gainaworkingmajority.

Tuesday 22 September 2015

FINANCIAL TIMES

INTERNATIONAL

Syriza victory
fails to allay
fears over Greek
bailout reforms
Many EU officials are doubtful the
overhauled government can deliver
HENRY FOY ATHENS
PETER SPIEGEL BRUSSELS

Even as he basked in victory on Sunday


evening, Alexis Tsipras was careful to
stress that his emphatic re-election did
not mean an end to Greeces financial
hardship.
We have difficulties ahead, Mr
Tsipras told a flag-waving crowd from
his leftwing Syriza party. Recovery
cannot come through magic but
through lots of work, stubbornness and
struggle.
But his message of realism appeared
to sail over the heads of some of the jubilant supporters chanting his name.
Even though Mr Tsipras buckled under
pressure from fellow EU leaders in July
to sign an 86bn bailout with tough
terms attached, many Syriza voters are
still hoping for defiance.
Nothing is set in stone, said Maria
Mavrofrydi, a Syriza Youth member and
election campaigner. You can see
tonight how much the people of Greece
want him to resist.
When Mr Tsipras dissolved his government and called snap elections in
August, many in the troika of Greek
bailout monitors imagined a hopeful
scenario: the poll would produce a mandate from voters to form a national
unity government that could plough
ahead with the unpleasant work of
implementing the rescue programme.
Instead, Sunday nights victory has
strengthened Mr Tsiprass hold on
Greek politics and restored his swagger.

He will return as prime minister having only lost a handful of parliamentary


seats from his ruling coalition. He has
also managed to cast off the most radical
elements of Syriza, which failed to make
it into parliament after breaking away
to form their own far-left party. He will
not need to reach out to mainstream,
pro-EU parties in parliament to govern,
as many in Brussels had hoped.
Syriza officials say they are banking
on impressing the troika with their
reform efforts over the next month in
the hope that it will earn them some
form of relief on the countrys huge
debt.
Anthimos Thomopoulos, chief executive of Piraeus Bank, the countrys largest, was hopeful.
Essentially we are where we were
some five years ago in terms of the
things that need to be done, Mr
Thomopoulos said. Except now we
have an enthusiastic, dynamic prime
minister with a popular mandate to do
it. And that is positive.
Privately, though, many EU officials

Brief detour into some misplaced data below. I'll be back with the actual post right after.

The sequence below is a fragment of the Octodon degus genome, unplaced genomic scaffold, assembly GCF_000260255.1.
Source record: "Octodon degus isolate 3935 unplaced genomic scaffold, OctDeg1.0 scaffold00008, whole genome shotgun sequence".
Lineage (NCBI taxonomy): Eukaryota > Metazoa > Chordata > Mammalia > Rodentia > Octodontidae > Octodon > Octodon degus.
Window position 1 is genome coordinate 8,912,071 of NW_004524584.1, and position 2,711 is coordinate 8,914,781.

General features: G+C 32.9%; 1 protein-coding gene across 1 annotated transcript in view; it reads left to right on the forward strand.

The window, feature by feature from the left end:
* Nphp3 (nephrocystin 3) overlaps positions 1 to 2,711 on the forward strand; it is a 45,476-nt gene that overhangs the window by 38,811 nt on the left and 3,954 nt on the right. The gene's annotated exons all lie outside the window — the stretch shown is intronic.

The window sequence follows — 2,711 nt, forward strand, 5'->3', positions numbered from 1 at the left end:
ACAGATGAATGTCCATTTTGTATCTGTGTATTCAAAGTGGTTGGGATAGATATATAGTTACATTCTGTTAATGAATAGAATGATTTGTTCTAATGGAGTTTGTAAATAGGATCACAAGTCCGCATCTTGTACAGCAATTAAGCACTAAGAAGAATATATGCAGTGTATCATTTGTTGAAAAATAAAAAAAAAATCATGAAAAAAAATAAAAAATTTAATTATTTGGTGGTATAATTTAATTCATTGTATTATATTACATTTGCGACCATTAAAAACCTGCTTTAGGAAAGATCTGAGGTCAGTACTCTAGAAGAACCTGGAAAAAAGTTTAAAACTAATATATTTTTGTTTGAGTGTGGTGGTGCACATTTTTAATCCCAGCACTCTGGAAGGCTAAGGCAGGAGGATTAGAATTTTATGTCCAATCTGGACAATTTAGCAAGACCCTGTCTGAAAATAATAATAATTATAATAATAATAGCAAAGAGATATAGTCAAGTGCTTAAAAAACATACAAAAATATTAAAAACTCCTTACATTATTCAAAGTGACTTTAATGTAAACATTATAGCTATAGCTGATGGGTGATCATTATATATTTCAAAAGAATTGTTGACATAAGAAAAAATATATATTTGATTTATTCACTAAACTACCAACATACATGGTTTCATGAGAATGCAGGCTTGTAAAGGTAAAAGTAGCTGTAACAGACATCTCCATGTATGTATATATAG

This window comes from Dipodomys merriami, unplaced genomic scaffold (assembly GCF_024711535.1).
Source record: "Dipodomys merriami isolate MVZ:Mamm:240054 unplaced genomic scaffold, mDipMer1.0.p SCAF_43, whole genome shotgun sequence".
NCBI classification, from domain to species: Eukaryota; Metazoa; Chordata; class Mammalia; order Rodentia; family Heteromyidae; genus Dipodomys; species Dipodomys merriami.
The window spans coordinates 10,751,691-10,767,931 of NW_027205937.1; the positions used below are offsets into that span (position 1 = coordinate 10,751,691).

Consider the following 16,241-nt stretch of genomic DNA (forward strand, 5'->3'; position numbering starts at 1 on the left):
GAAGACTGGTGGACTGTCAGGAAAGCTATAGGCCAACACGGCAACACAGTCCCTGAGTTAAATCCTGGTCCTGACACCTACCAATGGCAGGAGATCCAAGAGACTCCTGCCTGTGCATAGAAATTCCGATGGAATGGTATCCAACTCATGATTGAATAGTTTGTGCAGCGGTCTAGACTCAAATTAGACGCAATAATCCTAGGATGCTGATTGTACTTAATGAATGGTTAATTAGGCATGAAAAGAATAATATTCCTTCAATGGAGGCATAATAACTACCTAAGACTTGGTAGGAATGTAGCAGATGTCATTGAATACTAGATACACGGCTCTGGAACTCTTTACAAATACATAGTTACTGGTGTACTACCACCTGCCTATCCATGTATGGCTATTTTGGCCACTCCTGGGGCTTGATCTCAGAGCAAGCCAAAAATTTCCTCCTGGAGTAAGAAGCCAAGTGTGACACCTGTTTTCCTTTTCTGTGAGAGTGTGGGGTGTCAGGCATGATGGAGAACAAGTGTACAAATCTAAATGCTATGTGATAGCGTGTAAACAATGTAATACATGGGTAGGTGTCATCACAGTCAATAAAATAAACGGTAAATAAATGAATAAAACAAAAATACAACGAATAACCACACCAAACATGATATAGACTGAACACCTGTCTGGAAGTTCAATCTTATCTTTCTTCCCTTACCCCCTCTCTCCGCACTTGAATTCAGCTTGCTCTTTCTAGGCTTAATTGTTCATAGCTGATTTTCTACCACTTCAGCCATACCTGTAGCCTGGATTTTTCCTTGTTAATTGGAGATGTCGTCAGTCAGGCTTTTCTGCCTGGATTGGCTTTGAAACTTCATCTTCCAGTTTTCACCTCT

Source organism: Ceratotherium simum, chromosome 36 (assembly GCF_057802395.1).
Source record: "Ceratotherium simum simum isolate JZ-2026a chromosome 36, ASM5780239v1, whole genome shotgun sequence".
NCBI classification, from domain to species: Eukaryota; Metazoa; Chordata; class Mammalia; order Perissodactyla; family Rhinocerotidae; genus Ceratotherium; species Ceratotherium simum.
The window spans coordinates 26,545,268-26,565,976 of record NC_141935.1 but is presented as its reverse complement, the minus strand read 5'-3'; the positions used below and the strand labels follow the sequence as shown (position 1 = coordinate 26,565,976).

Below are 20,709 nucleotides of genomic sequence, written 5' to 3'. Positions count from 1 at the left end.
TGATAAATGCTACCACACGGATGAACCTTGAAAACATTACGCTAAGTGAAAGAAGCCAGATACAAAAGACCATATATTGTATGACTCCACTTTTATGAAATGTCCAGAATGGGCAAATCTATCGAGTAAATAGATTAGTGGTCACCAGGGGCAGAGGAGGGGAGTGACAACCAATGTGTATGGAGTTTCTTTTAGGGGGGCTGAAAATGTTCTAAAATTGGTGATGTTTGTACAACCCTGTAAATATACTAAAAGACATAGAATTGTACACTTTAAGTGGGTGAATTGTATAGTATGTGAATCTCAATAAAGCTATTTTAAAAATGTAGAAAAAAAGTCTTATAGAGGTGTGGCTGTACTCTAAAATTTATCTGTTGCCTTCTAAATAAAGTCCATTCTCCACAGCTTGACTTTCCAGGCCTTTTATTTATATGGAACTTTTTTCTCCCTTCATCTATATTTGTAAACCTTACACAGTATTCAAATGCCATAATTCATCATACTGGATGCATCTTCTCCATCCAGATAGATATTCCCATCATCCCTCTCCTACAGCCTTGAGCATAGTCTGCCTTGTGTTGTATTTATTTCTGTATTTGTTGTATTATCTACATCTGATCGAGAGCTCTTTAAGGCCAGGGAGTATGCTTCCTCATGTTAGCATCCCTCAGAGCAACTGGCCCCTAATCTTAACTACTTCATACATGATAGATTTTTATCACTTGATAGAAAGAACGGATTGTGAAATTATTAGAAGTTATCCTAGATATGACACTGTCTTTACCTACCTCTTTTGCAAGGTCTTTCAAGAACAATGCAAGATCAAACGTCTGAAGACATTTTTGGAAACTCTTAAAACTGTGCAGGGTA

remain unconvinced that even an overhauled Syriza-led government can
deliver what he has promised.
Part of that is timeworn cynicism
after watching successive governments
of all political stripes fall short on the
reform agenda as the country has
lurched form one crisis to the next.
Mr Tsipras has done little to allay
their concerns. Although the new Greek
parliament will be filled with parties

Front page:
newspapers in
Athens
yesterday with
the results of
Sundays general
election
Michalis Karagiannis/Reuters

that back the current programme


only neo-Nazi Golden Dawn and the
communist KKE, with 33 seats between
them, are overtly anti-bailout his
decision to again ally himself with the
eurosceptic Independent Greeks (Anel)
party raises the possibility of internal
resistance to reforms.
Anel remains a party known for its
anti-memorandum rhetoric and flair

Greek election result

Number of seats (Sept 2015)


New Democracy 75

Golden Dawn 18
Pasok 17

Syriza 145

KKE 15
To Potami 11
Anel 10
Union of
Centrists 9

FT graphic Source: Thomson Reuters

for populism, oversimplification and


conspiracy theorising, said Mujtaba
Rahman, head of European analysis at
the Eurasia Group risk consultancy.
But more worrying than politics is
competence: can this government actually produce people that are capable of
implementing the bailout? That
remains an open question.
Yesterday morning Martin Schulz,
head of the European Parliament, said
he thought it bizarre that Syriza had
decided to continue working with this
strange, far-right party.
Anels rightwing views could also dash
the possibility of Mr Tsipras boosting his
wafer-thin four-seat parliamentary
majority with MPs from other centrist
parties, a cause championed by Brussels. The centre-left Pasok party has
already offered outside support.
And while his new government has
been stripped of radical leftwingers
such as Yanis Varoufakis, the ex-finance
minister that many in Brussels blamed
for Syrizas yearlong obstinacy, and the

Now we
have an
enthusiastic
dynamic
prime
minister
with a
popular
mandate
Anthimos
Thomopoulos,
Piraeus Bank

partys Left Platform of anti-bailout dissenters, its fragility is another cause for
concern.
Syriza, which has already fractured
once this year, bringing down Mr
Tsiprass premiership, is still far from
united and is riddled with mistrust.
For all his electoral success, the prime
minister is increasingly seen as aloof by
party faithful, who accuse him of failing
to seek consensus before agreeing to the
bailout.
The internal Group of 53 faction, now
the ideological leftwing of the party, is
still smarting from being cut out of certain decisions surrounding the bailout,